Guidelines for the Use of Gastrografin in Small Bowel Obstruction (SBO) for Diagnosis/Treatment

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To Standardize the Use of Gastrografin in Small Bowel Obstruction (SBO)

Small bowel obstruction (SBO) is a common indication for admission to the hospital from the emergency department (ED), and most patients have a CT scan performed in the ED for diagnosis. The Acute Care Surgery team is then consulted for evaluation to determine need for admission and optimal treatment (medical with nasogastric decompression and IV hydration vs. surgical exploration).

The diagnostic and therapeutic role of hyperosmolar water-soluble contrast agents in small bowel obstruction has been investigated in many studies. A recent systematic review and meta-analysis confirmed that the administration of water-soluble contrast agent with serial radiographs is accurate in predicting the need for surgery, and also reduced the need for surgery and reduced hospital length of stay and time to SBO resolution 1

We have established the following protocol to standardize the use of this diagnostic/therapeutic test:

Inclusion Criteria:

  • Patients with partial SBO (not complete SBO) confirmed on CT scan imaging
  • No evidence of perforation and no signs of sepsis, strangulation or peritonitis
  • No evidence of infectious abdominal process, cancer, incarcerated hernia
  • No pregnancy, history of pelvic radiation, abdominal surgery within 6 week.

Protocol for Administration:

  • All SBO patients will have nasogastric tube placement and decompression for 12 hours
  • Patients without aspiration risk factors (paraesophageal hernia, hiatal hernia, COPD, home oxygen) will undergo the Gastrografin Challenge test:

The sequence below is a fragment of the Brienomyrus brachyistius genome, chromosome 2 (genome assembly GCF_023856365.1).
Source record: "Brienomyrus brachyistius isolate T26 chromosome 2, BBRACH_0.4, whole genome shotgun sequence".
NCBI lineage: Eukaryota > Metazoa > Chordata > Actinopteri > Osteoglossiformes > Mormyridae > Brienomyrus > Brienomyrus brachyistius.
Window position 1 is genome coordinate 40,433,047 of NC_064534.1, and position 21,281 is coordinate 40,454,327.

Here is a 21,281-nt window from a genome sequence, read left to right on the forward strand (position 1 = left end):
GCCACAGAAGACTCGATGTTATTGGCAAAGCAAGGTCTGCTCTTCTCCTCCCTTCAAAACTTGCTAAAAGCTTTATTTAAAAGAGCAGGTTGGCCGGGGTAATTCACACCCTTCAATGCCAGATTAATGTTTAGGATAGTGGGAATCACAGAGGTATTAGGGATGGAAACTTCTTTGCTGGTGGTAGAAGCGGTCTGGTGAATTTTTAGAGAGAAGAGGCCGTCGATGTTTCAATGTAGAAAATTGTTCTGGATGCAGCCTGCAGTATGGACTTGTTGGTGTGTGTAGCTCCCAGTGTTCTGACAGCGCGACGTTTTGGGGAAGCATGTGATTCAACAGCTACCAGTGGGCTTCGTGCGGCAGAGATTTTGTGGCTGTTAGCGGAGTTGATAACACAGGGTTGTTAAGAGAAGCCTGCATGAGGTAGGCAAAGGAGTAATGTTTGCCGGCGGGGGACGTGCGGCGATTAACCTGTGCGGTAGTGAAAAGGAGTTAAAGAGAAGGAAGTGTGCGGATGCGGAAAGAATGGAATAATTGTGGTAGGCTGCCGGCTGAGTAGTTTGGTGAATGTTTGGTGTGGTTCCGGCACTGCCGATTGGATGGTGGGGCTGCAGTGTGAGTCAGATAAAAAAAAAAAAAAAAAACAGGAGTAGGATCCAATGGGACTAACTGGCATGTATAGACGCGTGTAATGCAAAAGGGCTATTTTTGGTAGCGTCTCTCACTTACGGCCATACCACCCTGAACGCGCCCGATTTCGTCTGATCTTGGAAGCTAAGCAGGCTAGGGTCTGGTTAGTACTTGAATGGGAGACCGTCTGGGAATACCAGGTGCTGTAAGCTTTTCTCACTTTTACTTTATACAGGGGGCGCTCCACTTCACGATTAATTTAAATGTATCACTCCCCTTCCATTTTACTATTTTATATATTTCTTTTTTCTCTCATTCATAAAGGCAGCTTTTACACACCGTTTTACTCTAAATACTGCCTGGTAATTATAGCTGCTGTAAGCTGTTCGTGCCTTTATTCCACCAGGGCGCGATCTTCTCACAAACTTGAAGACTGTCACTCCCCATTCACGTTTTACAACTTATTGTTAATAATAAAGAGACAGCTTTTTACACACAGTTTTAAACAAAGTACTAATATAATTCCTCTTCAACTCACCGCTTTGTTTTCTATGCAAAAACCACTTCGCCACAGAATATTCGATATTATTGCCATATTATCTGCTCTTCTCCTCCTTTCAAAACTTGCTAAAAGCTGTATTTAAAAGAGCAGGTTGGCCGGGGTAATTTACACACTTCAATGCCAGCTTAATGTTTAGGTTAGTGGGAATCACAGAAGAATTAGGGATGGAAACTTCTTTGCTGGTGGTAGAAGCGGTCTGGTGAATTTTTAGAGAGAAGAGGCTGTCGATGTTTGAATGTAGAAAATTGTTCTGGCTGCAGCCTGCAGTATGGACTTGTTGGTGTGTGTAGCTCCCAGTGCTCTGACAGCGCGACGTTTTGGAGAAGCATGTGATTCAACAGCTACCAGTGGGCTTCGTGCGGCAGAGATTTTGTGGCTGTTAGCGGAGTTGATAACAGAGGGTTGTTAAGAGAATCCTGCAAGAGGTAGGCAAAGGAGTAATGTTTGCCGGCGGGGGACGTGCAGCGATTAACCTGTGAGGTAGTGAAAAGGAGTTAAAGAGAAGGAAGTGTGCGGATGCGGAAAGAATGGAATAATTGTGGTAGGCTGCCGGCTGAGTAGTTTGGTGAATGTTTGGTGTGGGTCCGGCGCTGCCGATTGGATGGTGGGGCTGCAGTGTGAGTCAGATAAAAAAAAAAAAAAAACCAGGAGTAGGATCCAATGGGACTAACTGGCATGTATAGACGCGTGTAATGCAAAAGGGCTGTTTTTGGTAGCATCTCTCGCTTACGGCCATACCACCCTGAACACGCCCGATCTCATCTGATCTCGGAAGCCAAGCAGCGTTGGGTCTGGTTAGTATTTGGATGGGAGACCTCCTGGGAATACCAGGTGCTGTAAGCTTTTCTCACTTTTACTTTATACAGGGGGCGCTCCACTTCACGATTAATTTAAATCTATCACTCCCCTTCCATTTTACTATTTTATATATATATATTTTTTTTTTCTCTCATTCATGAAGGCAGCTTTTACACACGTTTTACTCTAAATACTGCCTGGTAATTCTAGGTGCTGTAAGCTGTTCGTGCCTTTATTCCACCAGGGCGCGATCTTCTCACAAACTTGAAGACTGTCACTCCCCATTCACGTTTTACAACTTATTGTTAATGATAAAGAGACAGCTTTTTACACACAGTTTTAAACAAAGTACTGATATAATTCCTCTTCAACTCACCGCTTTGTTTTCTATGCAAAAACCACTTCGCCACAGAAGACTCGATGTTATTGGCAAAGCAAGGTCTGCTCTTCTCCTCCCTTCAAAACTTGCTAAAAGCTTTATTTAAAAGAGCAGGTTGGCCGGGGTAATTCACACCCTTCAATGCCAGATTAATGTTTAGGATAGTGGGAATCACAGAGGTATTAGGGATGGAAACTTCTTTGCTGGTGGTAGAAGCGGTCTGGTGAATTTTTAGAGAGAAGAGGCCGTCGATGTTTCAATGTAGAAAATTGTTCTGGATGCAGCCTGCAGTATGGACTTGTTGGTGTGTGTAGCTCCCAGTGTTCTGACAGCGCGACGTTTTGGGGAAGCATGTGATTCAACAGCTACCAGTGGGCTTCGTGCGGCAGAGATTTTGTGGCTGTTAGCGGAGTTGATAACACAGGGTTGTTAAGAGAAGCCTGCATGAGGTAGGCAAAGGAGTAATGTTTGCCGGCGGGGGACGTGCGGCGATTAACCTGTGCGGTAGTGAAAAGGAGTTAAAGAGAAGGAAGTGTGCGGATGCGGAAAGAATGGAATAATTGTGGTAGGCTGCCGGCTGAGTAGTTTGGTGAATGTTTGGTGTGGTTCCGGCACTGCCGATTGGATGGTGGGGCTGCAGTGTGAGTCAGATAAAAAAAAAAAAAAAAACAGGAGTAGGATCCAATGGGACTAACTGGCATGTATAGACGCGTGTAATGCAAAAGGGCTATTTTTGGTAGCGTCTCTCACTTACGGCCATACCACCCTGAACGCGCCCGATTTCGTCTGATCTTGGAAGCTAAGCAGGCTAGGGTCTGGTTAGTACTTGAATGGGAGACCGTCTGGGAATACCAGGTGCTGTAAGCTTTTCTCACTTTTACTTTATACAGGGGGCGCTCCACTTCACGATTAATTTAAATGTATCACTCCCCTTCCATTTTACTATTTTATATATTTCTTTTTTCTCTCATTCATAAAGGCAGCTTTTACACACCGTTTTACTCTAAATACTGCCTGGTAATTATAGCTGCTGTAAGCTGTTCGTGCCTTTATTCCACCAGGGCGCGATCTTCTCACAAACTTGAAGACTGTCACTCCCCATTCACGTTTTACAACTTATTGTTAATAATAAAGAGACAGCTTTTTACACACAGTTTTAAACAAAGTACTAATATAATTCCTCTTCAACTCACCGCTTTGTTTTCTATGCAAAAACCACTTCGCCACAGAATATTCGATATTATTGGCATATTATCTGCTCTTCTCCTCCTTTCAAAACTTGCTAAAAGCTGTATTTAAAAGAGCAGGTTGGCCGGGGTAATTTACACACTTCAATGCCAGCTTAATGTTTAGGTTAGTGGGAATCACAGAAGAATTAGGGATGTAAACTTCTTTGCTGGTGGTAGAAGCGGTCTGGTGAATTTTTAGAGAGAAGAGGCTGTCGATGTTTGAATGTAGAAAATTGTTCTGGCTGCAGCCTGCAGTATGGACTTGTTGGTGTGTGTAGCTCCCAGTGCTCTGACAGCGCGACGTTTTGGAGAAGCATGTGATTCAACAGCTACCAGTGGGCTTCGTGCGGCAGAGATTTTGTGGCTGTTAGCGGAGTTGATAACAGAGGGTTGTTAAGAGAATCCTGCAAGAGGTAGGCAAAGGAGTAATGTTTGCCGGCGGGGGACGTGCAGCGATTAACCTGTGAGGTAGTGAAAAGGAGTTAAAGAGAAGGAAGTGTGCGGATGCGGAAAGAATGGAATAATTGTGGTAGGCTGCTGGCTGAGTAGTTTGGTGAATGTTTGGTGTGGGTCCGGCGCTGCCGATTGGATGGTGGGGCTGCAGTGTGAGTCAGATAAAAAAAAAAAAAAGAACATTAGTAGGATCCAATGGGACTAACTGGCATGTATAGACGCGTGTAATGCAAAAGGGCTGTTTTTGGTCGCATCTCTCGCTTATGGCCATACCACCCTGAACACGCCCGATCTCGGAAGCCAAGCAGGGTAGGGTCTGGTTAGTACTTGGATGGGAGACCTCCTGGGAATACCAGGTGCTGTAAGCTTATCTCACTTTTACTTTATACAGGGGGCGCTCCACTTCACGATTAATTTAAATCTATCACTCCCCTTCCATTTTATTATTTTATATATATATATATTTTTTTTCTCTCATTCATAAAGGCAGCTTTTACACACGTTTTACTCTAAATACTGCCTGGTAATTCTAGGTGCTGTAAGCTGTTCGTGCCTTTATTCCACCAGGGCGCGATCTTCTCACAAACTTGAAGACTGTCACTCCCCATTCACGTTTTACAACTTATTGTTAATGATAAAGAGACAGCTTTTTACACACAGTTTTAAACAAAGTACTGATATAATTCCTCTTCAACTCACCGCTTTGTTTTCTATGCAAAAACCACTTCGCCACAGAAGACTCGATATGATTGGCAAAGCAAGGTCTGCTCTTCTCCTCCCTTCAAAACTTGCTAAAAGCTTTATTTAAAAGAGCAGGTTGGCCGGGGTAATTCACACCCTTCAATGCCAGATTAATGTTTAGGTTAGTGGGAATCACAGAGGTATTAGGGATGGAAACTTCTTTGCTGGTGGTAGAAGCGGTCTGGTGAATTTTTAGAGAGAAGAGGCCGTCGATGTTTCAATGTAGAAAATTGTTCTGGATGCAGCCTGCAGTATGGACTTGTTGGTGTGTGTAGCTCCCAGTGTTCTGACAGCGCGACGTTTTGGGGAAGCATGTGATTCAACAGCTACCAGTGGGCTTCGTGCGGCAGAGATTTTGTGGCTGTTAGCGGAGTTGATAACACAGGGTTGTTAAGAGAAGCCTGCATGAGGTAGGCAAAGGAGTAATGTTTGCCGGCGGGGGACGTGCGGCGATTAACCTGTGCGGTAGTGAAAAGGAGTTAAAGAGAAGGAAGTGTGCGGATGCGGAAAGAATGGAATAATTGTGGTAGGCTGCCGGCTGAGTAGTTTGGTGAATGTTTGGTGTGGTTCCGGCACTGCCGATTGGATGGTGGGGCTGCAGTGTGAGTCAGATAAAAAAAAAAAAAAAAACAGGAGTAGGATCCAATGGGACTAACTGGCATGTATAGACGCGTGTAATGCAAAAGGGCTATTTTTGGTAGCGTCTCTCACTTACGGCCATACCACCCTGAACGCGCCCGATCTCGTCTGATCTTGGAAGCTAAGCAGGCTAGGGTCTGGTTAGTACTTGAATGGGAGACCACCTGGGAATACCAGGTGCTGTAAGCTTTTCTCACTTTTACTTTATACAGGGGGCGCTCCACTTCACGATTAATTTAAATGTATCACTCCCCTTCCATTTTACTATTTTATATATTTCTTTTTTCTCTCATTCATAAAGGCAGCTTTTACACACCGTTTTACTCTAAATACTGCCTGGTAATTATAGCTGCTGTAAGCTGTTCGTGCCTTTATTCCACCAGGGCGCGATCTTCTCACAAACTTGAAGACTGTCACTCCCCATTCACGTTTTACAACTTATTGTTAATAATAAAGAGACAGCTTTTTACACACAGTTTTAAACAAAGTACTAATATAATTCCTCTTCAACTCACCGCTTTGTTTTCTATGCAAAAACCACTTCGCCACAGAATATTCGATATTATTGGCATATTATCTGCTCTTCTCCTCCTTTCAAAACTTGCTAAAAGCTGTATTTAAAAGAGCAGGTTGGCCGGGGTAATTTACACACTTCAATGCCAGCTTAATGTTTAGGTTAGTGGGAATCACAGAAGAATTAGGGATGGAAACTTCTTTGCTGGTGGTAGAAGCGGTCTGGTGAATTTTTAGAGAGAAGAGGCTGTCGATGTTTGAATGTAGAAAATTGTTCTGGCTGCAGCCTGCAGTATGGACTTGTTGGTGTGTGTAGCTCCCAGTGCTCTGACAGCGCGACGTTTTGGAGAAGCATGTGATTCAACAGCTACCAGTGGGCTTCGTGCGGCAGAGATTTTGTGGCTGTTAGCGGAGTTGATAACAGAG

• Gastrografin (100 ml, diluted 50 ml water) will be administered via the nasogastric tube
  • The nasogastric tube will be clamped for 1 hour after gastrografin administration
  • If patient develops nausea or increasing abdominal pain, NGT will be placed to suction

Protocol for “Gastrografin Challenge” Radiologic Examinations:·

  • Plain abdominal radiograph will be obtained 8 hours after Gastrografin administration.
  • If enteral contrast is visualized in the colon at 8 hours, no additional radiographs will be obtained and conservative management of SBO will be continued
  • If enteral contrast is not visualized in the colon at 8 hours, additional plain abdominal radiograph will be obtained at 24 hours after Gastrografin administration.
  • If enteral contrast is not visualized in the colon at 24 hours, surgical intervention for SBO will be strongly considered by hospital day 5

In the absence of clinical signs of deterioration, recent practice guidelines recommend limiting non-operative therapy to periods between 3-5 days. 2 3 One study found an increased incidence of death and prolonged LOS if surgery is delayed for > 4 days. 4 Some studies document an increased rate of small bowel resection with longer non-operative management. 5 In contrast, another study reported that the average time to SBO resolution is 6.9 days, but can take up to 12 days. If a 5-day-cutoff was used as the trigger for surgery for SBO, 141 of the 220 patients who eventually had spontaneous resolution of SBO would have had unnecessary surgery. 6 There is significant controversy over the duration of non-operative management of SBO, but use of the Gastrografin protocol can assist in determination of which patients may not require surgery for SBO. 7

A failed test (no contrast in colon) should result in consideration of operation based on clinical judgement.

Special Thanks

Division Chief, Division of Acute Care Surgery: Lena M. Napolitano MD

Section Chief, General Surgery: Hasan Alam MD

Service Chief, Department of Emergency Medicine: Steven Kronick MD, Benjamin S. Bassin MD

Initial Approval Date: February, 2017


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  1. Title: Guidelines for the Use of Gastrografin in Small Bowel Obstruction (SBO) for Diagnosis/Treatment
  2. Author:  Michigan Medicine
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  4. License: “CC BY-NC 4.0”

Guidelines for the Use of Gastrografin in Small Bowel Obstruction (SBO) for Diagnosis/Treatment,  Michigan Medicine, Dept of Surgery,  “CC BY-NC 4.0”

Last reviewed: 09 June 2021

Author(s): Lena M. Napolitano MD, Department of Surgery, Matthew S. Davenport MD, Department of Radiology, Division of Acute Care Surgery Faculty and Residents